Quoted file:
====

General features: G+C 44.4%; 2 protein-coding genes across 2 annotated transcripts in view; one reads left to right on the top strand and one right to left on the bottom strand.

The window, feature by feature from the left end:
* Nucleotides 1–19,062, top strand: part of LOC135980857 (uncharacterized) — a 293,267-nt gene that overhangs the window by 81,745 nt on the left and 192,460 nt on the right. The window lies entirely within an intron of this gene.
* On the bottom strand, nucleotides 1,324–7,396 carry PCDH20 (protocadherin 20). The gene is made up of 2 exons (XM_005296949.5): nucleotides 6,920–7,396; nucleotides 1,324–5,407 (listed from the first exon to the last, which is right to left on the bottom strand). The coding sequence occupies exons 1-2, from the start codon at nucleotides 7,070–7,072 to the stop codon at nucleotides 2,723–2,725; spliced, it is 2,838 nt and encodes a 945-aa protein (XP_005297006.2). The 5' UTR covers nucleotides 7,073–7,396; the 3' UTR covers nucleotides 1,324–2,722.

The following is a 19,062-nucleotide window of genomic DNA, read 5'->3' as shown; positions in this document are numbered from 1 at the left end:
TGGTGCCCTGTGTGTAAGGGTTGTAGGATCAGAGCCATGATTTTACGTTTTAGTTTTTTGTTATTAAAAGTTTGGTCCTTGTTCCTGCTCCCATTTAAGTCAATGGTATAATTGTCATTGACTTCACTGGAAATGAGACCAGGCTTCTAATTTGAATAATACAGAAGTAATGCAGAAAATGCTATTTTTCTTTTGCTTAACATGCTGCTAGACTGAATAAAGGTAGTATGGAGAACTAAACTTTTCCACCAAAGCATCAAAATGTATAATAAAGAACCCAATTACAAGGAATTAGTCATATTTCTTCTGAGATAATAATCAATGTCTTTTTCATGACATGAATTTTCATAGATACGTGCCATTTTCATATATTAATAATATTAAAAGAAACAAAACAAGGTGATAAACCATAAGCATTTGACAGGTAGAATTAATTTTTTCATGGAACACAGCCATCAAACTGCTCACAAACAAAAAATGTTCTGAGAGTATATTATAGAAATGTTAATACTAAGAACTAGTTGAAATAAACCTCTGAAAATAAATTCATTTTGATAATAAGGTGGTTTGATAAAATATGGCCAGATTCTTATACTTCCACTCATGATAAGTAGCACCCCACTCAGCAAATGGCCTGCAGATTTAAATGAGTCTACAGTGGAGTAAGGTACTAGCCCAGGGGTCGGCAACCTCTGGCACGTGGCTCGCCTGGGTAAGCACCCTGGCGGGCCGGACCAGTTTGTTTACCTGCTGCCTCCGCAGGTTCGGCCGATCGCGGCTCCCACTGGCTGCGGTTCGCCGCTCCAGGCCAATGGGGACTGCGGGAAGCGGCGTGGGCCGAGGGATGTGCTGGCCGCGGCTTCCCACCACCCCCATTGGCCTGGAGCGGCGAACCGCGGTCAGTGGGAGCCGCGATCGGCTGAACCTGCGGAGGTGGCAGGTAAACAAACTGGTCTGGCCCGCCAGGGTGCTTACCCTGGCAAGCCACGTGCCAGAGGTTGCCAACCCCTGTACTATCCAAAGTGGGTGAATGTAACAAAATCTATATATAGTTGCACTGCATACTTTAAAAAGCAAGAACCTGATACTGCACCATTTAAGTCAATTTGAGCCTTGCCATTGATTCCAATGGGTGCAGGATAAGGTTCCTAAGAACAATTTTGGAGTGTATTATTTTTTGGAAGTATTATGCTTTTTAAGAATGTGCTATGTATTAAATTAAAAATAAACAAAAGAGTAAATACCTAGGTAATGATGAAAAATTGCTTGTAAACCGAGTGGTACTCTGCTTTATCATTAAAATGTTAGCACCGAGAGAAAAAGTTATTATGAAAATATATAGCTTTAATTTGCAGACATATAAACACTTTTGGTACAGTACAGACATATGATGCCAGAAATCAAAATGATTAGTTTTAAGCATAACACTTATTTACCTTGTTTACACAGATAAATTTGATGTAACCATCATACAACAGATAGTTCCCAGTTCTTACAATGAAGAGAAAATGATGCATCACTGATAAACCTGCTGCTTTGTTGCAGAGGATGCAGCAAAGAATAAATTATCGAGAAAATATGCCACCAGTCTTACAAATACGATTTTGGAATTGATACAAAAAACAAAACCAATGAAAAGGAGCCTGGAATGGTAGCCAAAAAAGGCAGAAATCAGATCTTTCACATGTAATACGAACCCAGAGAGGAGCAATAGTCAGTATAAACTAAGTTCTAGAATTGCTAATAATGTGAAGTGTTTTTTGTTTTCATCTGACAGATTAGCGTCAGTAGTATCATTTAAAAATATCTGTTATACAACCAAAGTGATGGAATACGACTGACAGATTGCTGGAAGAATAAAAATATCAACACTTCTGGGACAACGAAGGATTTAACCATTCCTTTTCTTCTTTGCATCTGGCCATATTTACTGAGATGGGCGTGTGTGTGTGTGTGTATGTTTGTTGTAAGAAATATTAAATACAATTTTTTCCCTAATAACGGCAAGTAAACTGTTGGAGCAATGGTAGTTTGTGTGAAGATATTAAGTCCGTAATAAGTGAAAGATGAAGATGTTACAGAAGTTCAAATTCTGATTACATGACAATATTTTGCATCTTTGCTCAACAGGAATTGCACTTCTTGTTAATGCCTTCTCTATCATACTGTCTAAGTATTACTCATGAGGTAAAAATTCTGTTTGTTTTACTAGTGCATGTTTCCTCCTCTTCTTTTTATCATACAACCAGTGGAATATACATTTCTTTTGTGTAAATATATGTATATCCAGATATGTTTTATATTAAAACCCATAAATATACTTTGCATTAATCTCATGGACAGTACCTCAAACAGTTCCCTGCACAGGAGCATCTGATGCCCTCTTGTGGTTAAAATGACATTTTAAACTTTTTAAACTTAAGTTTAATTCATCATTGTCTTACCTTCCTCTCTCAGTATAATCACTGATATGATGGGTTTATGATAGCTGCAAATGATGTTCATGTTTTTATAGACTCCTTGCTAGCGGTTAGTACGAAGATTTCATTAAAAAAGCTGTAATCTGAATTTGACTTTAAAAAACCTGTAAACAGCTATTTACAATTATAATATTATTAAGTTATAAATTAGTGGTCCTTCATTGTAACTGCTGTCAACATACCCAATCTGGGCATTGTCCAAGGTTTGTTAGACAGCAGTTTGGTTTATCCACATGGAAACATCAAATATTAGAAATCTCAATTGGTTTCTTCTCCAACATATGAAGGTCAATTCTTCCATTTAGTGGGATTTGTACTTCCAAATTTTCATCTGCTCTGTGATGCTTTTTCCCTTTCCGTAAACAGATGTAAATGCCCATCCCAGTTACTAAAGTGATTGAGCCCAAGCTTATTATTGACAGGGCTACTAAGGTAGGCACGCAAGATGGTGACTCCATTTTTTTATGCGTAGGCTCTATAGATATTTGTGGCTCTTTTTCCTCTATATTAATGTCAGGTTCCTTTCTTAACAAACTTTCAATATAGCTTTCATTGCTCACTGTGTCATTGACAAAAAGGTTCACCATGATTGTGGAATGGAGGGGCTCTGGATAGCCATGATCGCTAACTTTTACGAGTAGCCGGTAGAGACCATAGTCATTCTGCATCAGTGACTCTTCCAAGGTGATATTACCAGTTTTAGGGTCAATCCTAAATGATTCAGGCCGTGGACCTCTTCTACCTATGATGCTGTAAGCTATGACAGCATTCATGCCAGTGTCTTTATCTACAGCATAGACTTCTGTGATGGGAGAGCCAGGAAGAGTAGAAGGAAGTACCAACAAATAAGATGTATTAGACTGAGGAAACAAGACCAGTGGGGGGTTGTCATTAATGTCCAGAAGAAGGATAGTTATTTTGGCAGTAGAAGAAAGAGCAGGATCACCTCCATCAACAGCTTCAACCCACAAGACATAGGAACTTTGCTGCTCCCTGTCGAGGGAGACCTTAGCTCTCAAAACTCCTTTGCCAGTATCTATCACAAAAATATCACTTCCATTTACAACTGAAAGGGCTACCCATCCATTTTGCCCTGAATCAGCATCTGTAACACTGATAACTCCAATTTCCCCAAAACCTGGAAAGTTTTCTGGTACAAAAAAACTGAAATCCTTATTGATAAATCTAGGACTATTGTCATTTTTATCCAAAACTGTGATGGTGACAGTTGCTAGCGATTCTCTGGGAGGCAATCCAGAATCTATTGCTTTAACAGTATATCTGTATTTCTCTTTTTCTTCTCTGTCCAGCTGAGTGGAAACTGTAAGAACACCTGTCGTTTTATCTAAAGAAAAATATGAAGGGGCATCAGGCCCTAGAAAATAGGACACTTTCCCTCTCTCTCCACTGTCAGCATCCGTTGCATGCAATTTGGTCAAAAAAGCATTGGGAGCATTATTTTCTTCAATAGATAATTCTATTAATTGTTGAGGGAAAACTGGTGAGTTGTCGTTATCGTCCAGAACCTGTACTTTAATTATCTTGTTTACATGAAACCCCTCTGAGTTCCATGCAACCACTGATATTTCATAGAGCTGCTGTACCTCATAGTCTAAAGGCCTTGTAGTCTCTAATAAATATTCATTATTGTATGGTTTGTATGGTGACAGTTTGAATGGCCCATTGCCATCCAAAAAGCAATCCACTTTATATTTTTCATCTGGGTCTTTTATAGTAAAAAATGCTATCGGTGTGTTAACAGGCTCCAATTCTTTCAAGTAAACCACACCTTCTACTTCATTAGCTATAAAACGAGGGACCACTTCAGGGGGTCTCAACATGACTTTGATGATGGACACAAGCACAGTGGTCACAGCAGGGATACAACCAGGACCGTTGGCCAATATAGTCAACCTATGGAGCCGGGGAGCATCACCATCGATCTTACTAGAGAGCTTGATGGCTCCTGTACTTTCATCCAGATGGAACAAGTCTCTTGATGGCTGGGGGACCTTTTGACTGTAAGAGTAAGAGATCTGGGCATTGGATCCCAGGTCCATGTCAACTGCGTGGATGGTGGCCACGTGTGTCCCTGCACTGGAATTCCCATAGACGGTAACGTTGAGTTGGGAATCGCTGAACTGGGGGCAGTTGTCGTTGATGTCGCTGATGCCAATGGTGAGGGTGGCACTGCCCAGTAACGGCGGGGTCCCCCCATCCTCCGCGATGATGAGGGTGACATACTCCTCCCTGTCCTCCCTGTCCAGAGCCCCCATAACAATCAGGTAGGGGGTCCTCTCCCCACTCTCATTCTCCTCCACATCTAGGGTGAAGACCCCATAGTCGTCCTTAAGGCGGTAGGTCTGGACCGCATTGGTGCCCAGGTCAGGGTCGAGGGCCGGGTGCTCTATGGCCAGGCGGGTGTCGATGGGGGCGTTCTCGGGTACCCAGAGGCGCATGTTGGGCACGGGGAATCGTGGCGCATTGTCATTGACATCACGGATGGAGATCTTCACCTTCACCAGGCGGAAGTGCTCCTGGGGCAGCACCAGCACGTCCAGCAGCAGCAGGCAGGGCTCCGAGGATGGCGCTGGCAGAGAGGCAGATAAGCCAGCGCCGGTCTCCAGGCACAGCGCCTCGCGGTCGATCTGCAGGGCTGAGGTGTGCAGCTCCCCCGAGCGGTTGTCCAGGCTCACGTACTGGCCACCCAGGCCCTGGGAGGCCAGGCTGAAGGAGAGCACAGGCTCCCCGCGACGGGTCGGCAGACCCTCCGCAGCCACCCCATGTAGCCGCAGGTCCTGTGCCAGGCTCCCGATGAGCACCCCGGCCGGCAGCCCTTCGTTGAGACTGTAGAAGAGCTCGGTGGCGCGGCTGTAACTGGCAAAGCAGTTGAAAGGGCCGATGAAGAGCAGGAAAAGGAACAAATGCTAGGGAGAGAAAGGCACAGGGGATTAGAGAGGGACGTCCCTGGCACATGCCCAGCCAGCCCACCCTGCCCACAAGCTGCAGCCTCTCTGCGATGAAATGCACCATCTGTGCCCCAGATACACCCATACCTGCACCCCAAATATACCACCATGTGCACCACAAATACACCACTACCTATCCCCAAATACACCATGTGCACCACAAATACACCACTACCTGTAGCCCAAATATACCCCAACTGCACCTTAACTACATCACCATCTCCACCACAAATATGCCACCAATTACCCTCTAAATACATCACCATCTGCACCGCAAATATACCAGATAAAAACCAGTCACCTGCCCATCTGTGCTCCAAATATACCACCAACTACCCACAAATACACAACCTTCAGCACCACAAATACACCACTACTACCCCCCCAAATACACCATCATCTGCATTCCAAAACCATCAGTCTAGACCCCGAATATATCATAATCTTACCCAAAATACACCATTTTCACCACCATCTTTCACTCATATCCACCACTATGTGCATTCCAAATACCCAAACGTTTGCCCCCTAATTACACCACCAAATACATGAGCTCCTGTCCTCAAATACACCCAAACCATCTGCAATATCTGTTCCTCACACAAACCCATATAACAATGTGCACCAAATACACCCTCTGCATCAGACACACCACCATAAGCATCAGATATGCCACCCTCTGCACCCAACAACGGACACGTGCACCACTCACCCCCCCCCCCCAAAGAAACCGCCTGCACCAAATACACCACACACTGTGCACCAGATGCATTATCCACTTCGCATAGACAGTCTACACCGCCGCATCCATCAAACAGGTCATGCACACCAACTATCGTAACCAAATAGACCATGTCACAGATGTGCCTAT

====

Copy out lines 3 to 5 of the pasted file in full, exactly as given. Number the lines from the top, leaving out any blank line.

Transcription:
* Nucleotides 1–19,062, top strand: part of LOC135980857 (uncharacterized) — a 293,267-nt gene that overhangs the window by 81,745 nt on the left and 192,460 nt on the right. The window lies entirely within an intron of this gene.
* On the bottom strand, nucleotides 1,324–7,396 carry PCDH20 (protocadherin 20). The gene is made up of 2 exons (XM_005296949.5): nucleotides 6,920–7,396; nucleotides 1,324–5,407 (listed from the first exon to the last, which is right to left on the bottom strand). The coding sequence occupies exons 1-2, from the start codon at nucleotides 7,070–7,072 to the stop codon at nucleotides 2,723–2,725; spliced, it is 2,838 nt and encodes a 945-aa protein (XP_005297006.2). The 5' UTR covers nucleotides 7,073–7,396; the 3' UTR covers nucleotides 1,324–2,722.

The following is a 19,062-nucleotide window of genomic DNA, read 5'->3' as shown; positions in this document are numbered from 1 at the left end: